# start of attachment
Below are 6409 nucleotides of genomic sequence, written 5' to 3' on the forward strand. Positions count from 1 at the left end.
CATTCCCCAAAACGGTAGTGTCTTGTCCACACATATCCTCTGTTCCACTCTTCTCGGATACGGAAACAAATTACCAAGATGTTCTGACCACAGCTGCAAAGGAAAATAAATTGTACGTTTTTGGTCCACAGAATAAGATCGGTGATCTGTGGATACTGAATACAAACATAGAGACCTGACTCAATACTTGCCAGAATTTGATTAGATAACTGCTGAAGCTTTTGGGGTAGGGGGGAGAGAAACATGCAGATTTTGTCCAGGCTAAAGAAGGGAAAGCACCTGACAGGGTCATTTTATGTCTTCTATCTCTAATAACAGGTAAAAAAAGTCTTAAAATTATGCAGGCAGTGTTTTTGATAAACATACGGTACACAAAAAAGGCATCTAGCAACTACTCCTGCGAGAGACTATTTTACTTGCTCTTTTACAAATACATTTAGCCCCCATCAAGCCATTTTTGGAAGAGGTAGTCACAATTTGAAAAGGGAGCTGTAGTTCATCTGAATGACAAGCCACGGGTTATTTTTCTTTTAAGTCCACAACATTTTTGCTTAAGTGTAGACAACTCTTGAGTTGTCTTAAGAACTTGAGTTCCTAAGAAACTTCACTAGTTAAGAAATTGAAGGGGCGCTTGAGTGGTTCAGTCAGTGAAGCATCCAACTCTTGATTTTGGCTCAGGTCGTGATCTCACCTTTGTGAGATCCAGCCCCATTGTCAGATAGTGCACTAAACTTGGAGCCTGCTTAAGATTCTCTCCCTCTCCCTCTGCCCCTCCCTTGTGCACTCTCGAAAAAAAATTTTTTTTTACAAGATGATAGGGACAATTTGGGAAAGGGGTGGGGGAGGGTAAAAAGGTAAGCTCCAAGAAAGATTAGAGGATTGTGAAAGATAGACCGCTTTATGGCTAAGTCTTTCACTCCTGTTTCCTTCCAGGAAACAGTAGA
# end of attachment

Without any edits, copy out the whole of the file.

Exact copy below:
Below are 6409 nucleotides of genomic sequence, written 5' to 3' on the forward strand. Positions count from 1 at the left end.
CATTCCCCAAAACGGTAGTGTCTTGTCCACACATATCCTCTGTTCCACTCTTCTCGGATACGGAAACAAATTACCAAGATGTTCTGACCACAGCTGCAAAGGAAAATAAATTGTACGTTTTTGGTCCACAGAATAAGATCGGTGATCTGTGGATACTGAATACAAACATAGAGACCTGACTCAATACTTGCCAGAATTTGATTAGATAACTGCTGAAGCTTTTGGGGTAGGGGGGAGAGAAACATGCAGATTTTGTCCAGGCTAAAGAAGGGAAAGCACCTGACAGGGTCATTTTATGTCTTCTATCTCTAATAACAGGTAAAAAAAGTCTTAAAATTATGCAGGCAGTGTTTTTGATAAACATACGGTACACAAAAAAGGCATCTAGCAACTACTCCTGCGAGAGACTATTTTACTTGCTCTTTTACAAATACATTTAGCCCCCATCAAGCCATTTTTGGAAGAGGTAGTCACAATTTGAAAAGGGAGCTGTAGTTCATCTGAATGACAAGCCACGGGTTATTTTTCTTTTAAGTCCACAACATTTTTGCTTAAGTGTAGACAACTCTTGAGTTGTCTTAAGAACTTGAGTTCCTAAGAAACTTCACTAGTTAAGAAATTGAAGGGGCGCTTGAGTGGTTCAGTCAGTGAAGCATCCAACTCTTGATTTTGGCTCAGGTCGTGATCTCACCTTTGTGAGATCCAGCCCCATTGTCAGATAGTGCACTAAACTTGGAGCCTGCTTAAGATTCTCTCCCTCTCCCTCTGCCCCTCCCTTGTGCACTCTCGAAAAAAAATTTTTTTTTACAAGATGATAGGGACAATTTGGGAAAGGGGTGGGGGAGGGTAAAAAGGTAAGCTCCAAGAAAGATTAGAGGATTGTGAAAGATAGACCGCTTTATGGCTAAGTCTTTCACTCCTGTTTCCTTCCAGGAAACAGTAGA